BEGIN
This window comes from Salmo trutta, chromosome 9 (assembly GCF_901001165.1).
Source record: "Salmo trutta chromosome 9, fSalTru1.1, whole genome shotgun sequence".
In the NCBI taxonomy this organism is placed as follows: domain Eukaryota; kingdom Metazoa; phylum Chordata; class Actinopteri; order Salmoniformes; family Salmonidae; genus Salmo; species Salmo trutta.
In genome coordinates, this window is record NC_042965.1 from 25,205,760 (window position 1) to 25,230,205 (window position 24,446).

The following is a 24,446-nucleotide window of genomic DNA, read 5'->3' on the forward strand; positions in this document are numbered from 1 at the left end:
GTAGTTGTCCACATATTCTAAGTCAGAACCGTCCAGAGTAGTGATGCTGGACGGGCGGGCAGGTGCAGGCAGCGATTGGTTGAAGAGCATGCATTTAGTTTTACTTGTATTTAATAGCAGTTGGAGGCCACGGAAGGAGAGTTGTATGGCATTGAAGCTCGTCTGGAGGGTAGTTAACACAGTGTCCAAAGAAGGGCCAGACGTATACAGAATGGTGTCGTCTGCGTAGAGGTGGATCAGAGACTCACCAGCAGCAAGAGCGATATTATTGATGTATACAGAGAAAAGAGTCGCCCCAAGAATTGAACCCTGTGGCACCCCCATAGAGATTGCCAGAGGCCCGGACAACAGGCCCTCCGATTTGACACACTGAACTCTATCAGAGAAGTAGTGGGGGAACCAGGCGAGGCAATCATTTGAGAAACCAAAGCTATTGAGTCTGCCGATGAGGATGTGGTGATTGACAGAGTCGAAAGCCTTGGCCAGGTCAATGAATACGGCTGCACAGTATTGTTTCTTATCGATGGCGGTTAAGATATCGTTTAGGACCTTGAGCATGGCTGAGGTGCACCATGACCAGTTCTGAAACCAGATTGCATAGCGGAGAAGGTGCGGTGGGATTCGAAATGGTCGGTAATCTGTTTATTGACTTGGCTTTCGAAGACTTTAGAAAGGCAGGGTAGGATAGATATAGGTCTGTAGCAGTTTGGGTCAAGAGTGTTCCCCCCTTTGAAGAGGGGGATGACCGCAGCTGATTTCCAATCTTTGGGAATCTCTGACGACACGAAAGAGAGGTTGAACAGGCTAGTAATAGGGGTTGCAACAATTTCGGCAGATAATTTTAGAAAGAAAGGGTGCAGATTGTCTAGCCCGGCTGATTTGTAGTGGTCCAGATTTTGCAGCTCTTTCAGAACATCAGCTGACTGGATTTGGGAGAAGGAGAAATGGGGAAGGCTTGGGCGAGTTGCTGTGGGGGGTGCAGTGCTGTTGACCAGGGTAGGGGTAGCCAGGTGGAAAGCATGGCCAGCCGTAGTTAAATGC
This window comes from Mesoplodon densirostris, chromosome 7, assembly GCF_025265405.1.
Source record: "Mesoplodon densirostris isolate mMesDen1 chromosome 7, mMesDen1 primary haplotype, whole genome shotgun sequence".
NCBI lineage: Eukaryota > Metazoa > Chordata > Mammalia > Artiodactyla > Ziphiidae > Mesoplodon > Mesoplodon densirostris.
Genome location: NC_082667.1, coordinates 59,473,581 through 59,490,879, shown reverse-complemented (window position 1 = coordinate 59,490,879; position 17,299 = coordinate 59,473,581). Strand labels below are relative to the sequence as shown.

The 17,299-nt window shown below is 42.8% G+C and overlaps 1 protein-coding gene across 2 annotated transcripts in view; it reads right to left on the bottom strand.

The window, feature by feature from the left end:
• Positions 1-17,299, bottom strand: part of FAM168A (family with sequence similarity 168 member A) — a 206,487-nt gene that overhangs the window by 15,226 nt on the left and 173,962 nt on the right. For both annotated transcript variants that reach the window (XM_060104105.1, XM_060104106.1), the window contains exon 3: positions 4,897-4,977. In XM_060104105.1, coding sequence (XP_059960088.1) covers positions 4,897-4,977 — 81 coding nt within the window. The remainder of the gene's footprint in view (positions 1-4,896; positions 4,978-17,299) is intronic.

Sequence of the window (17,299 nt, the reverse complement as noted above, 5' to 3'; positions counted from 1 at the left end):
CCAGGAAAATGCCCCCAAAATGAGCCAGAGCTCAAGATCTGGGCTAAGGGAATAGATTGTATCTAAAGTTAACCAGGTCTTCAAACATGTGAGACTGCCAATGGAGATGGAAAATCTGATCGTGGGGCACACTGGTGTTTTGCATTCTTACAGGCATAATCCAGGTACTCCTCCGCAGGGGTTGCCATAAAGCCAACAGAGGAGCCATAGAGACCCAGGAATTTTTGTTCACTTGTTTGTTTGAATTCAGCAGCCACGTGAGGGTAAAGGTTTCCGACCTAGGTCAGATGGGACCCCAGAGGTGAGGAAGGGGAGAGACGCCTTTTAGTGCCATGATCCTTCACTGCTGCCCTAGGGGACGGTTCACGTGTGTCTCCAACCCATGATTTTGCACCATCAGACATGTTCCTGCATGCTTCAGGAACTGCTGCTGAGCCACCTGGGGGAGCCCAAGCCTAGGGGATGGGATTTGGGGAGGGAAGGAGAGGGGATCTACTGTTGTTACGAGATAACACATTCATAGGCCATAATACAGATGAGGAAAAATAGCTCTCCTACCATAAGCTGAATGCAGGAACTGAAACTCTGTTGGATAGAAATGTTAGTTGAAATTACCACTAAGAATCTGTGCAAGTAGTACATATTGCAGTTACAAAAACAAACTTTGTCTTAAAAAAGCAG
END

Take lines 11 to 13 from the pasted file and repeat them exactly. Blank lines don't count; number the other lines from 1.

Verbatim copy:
The 17,299-nt window shown below is 42.8% G+C and overlaps 1 protein-coding gene across 2 annotated transcripts in view; it reads right to left on the bottom strand.

The window, feature by feature from the left end:
• Positions 1-17,299, bottom strand: part of FAM168A (family with sequence similarity 168 member A) — a 206,487-nt gene that overhangs the window by 15,226 nt on the left and 173,962 nt on the right. For both annotated transcript variants that reach the window (XM_060104105.1, XM_060104106.1), the window contains exon 3: positions 4,897-4,977. In XM_060104105.1, coding sequence (XP_059960088.1) covers positions 4,897-4,977 — 81 coding nt within the window. The remainder of the gene's footprint in view (positions 1-4,896; positions 4,978-17,299) is intronic.